Graduating from the Indochinese Fine Arts College, To Ngoc Van was passionate about the beauty of the diverse spectrum of colours. His skills had been perfected, his later style was basically established. There was a keen sculptor in him who was very sensitive to full, round and graceful figures, especially to the beauty of the female form.
Not only a talented painter, To Ngoc Van was also an outstanding lecturer and a respectable teacher of the first generation of painters in the revolutionary fine arts. He used to give training in Phnom Penh (1935-1938) and later the Indochina Fine Art College (1939-1945).
In many places, from the Central Highlands to Viet Bac (Northern Vietnam), an apt and pleasant artist was seen at times painting a poster on a patch of wall to inspire the resistance; masking and decorating a folding stage; printing leaflets under a curtain of jungle leaves; running the Resistance Culture Group; or managing the reorganisation of the Fine Arts College (1949-1950).
He lived amid his compatriots, sharing every joy and sorrow with the ordinary people, with the combatants and with hard-working farmers, who brought him the inspiration to create new works of art such as “Ha Noi vung len” (Hanoi rose up), “Giac den giac di” (Enemies came and went), “Nu y ta” (Medical maid). These works signalled the initial changes taking place in him. His themes and characters began to change, getting more dynamic and lively, and focusing on depicting action.
To Ngoc Van was considered one of the first painters using oil paint in art works in Vietnam. His paintings such as “Bac Ho o Bac Bo Phu” (President Ho Chi Minh in Tonkin Palace), “Thuyen tren song Huong,” (Boat on Perfume River), “Thieu nu ben hoa hue” (Young woman by tuberose) etc. and sketches describing the rural landscapes and the resistance war against the French show a special talent, a sensitive soul, an enthusiastic heart and a patriotism.
To Ngoc Van continuously received valuable prizes: Gold Medal at Colony Exhibition in 1931 with the oil painting “Buc thu” (The Letter), Certificate of Honorary Commendation at French painters’ exhibition in 1932, Certificate of Commendation at Vietnam Fine Art Association’s exhibition. In 1933, his silk painting “Gia Dinh Viet Nam” (Vietnamese Family) was chosen for displaying at the Paris Colony Museum and he was elected member of the French Painters’ Association.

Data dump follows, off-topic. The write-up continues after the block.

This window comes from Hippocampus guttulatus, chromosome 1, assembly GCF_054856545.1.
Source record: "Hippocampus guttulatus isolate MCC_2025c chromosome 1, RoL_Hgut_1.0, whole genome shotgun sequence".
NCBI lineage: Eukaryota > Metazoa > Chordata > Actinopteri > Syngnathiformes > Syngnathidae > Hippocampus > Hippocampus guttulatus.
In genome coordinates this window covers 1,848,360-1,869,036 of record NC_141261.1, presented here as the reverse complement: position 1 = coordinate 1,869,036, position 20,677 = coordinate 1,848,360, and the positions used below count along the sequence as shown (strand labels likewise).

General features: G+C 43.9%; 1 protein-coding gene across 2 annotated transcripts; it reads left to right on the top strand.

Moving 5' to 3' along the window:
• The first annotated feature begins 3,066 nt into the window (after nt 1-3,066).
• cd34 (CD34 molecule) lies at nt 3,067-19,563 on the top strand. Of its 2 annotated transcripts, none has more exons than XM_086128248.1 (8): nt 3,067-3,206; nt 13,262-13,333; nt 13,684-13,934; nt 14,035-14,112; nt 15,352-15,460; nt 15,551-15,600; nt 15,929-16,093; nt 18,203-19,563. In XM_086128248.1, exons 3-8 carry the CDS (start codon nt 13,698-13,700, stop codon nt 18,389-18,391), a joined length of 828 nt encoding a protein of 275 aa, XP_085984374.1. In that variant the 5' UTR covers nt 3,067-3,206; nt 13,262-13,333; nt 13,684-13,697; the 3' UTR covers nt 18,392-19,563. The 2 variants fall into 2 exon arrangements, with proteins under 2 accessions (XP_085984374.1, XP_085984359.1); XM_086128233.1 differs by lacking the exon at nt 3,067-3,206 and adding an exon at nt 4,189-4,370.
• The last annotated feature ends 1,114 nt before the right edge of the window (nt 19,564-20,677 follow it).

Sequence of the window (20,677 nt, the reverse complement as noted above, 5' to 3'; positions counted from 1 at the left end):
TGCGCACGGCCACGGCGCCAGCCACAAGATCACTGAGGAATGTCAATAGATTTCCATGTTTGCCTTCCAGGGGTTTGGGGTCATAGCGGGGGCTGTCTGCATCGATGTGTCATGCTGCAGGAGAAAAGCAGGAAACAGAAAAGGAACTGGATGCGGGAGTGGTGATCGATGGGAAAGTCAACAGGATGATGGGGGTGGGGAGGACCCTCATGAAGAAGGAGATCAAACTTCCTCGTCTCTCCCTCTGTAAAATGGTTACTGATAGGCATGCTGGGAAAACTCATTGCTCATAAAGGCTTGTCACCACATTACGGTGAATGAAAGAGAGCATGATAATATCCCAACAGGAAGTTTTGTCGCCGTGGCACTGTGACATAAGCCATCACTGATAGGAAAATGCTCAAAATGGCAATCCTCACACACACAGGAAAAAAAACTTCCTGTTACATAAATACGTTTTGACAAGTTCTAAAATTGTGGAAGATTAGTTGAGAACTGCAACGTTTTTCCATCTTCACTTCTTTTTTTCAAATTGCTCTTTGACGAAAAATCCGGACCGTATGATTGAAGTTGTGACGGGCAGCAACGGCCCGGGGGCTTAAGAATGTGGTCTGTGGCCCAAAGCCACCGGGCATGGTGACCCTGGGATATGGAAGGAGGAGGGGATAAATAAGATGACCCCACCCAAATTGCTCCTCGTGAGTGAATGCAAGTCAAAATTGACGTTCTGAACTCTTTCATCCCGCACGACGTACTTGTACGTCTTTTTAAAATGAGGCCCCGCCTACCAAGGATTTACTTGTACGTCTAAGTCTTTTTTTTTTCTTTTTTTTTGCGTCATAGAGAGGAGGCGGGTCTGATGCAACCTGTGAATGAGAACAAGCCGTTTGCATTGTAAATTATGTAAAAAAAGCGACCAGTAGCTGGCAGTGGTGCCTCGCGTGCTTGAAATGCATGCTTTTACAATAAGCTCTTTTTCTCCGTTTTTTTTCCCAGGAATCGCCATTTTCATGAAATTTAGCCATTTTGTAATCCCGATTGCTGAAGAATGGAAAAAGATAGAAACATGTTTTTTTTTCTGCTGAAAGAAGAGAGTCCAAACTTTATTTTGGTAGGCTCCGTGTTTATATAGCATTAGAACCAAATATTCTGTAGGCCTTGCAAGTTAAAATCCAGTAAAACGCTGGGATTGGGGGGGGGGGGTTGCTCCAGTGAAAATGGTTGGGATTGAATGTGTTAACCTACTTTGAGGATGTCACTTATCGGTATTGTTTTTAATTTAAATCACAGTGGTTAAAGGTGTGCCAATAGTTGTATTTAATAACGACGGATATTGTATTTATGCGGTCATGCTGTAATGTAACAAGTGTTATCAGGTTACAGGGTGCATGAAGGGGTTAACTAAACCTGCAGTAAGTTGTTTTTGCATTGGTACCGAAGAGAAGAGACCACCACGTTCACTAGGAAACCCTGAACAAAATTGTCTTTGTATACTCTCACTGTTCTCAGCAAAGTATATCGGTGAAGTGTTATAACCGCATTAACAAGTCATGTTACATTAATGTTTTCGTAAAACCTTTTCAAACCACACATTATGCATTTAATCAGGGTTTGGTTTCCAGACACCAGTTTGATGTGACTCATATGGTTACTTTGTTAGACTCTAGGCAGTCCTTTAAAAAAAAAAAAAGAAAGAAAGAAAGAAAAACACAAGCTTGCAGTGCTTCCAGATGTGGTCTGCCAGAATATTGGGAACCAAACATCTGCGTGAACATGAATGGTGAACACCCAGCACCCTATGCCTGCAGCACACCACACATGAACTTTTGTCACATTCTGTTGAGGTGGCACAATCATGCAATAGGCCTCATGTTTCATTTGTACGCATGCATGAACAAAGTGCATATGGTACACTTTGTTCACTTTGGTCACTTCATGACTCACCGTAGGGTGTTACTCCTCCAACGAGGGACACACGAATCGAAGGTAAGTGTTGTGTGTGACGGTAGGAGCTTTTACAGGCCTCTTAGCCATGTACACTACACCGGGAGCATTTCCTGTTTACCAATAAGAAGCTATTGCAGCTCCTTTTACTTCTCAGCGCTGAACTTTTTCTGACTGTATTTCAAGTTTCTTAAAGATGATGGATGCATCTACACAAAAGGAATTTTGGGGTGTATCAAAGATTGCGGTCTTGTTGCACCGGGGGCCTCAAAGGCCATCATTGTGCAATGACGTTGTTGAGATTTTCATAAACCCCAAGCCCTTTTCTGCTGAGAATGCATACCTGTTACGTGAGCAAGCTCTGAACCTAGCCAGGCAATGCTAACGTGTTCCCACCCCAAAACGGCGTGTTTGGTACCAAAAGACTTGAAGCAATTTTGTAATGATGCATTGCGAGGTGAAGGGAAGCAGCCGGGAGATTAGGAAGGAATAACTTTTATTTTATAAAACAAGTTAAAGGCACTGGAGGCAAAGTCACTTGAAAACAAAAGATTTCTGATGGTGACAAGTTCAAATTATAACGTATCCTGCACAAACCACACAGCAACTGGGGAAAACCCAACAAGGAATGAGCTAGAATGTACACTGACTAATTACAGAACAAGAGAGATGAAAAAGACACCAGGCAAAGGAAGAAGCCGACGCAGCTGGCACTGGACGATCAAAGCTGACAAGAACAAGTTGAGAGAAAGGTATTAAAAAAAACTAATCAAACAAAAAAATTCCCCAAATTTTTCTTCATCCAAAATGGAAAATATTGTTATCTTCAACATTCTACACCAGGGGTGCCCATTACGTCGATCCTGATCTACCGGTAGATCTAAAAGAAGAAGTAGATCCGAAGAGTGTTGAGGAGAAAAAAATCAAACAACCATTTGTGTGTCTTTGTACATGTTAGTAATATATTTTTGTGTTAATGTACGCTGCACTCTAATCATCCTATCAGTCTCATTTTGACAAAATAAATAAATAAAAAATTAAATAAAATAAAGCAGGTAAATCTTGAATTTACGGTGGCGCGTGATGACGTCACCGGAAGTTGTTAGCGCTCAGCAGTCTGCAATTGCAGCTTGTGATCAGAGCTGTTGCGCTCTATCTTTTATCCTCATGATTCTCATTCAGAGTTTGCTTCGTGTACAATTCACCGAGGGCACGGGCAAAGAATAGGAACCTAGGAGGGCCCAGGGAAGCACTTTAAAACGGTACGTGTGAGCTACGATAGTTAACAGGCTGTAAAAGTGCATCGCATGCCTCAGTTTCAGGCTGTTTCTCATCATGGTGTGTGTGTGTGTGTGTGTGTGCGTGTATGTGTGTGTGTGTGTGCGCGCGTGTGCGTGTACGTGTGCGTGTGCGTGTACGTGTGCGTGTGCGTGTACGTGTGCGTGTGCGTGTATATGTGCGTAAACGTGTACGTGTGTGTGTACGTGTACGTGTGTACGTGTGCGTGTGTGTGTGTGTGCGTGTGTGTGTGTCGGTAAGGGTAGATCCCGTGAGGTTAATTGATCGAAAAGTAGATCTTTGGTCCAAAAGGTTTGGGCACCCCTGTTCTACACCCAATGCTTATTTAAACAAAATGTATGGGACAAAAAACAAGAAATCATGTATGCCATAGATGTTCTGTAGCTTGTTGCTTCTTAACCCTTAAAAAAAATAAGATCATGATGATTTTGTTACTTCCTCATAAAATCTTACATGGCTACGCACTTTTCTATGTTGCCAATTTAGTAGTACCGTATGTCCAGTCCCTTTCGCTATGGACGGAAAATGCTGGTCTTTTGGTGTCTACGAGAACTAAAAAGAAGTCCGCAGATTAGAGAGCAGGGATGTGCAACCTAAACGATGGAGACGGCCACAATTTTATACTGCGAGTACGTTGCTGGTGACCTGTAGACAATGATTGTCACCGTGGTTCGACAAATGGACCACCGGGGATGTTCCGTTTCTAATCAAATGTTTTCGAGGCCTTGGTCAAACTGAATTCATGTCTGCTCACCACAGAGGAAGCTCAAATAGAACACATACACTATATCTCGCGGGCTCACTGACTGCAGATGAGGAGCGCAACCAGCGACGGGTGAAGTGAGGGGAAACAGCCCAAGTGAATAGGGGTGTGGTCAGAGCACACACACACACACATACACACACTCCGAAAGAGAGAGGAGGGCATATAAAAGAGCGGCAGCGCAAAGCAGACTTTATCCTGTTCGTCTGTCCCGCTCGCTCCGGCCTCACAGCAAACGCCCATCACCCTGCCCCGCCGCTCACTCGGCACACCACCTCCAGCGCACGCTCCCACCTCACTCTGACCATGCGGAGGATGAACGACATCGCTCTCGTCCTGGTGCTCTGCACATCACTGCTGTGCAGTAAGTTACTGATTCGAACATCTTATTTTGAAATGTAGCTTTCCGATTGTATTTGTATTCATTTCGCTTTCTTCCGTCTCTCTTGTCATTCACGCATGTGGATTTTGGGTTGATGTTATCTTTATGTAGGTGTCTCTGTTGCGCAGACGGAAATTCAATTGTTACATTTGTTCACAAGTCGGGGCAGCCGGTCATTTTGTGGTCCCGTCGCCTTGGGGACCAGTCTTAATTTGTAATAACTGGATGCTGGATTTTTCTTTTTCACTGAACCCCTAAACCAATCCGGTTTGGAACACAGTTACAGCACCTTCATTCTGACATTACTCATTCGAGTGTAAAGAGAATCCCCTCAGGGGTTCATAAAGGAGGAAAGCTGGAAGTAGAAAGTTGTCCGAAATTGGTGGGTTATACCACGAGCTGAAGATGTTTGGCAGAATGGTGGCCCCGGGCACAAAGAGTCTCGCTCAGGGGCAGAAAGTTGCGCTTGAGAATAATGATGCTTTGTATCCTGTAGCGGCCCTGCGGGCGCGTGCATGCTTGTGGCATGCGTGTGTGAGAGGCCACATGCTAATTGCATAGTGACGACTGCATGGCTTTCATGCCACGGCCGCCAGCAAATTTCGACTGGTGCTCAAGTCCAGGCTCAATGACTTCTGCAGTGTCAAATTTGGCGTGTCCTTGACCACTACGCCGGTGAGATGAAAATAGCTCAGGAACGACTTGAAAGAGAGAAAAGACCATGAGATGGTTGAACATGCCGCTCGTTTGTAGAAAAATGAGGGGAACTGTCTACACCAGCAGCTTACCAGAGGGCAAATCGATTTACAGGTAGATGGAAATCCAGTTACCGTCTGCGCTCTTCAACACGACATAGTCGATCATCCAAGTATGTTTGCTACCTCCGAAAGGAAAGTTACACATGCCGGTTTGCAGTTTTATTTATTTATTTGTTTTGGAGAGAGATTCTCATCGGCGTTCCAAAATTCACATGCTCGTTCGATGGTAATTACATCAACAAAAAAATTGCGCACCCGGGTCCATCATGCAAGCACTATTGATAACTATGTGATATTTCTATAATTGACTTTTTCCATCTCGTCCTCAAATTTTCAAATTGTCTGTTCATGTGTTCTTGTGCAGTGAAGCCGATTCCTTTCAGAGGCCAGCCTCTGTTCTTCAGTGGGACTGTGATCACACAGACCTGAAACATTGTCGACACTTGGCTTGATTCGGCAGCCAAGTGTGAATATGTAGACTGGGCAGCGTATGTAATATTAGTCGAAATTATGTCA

In addition, he won several honourable domestic prizes, such as the first prize at the National Fine Arts Exhibition held in Hanoi in 1954. Many of his works are displayed at the Vietnam Museum of Fine Arts, other overseas museums and private collections.
He sacrificed on June 17, 1954 in Da Khe, Dien Bien Phu battlefield when he was creating works. He was posthumously awarded the Ho Chi Minh Prize for the Literature and Art and the Independent Order, 1st class, in 1995. As a tribute to To Ngoc Van, streets in Hanoi and Ho Chi Minh City bare his name.
Southern economic hub to enjoy Winter Fair
A Winter Fair will be organised in Ho Chi Minh City’s District 11 from December 19 to 22, providing numerous entertainment options for local residents and foreigners to celebrate the Christmas festival.
The fair will have outdoor and indoor spaces presenting unique cultural features and traditional cuisines of Vietnam and other countries in the EU.
Many special programmes will be organised for kids at the event, which will also offer the option of participating in charity events that support disadvantaged children.
Winter Fair 2013 is also being presented at chance for domestic and foreign traders and companies to share experience and business opportunities.
The fair will open at 6.30pm on December 19. It will have 80 companies presenting goods and services in more than 160 booths, and expects to receive 100,000 visitors.
‘Vietnam’s Moment’ photo contest announced
A photo contest entitled ‘Vietnam’s Moment’ 2013-2014 was officially launched yesterday by the Vietnam Digital Communications Association and the Vietnam Internet Association in Hanoi.
With the mission statement, “Every citizen, every photo shows love for family, homeland and country”, the contest aims to promote the landscapes, country, people, customs, and specialties of Vietnamese provinces and cities. Its secondary purposes are to work towards the development of tourism and to attract investment. Additionally, the contest contributes to a digital database of 10 million of the best moments of Vietnam – the country and its people.
Entries must feature the beauty of Vietnam’s nature, landscape and heritage, or the Vietnamese people, their traditions and customs.
The contest also offers an opportunity for amateur and professional photographers over the age of 15 to demonstrate their talents and exchange experiences.
Entries may be submitted to the website: khoanhkhacvietnam.vn. The contest runs from November 1 to April 30, 2014, and features VND500 million in prize money.
The organising board announced that during the first month, it received more than 2,000 photos capturing beautiful moments from over 1,000 photographers.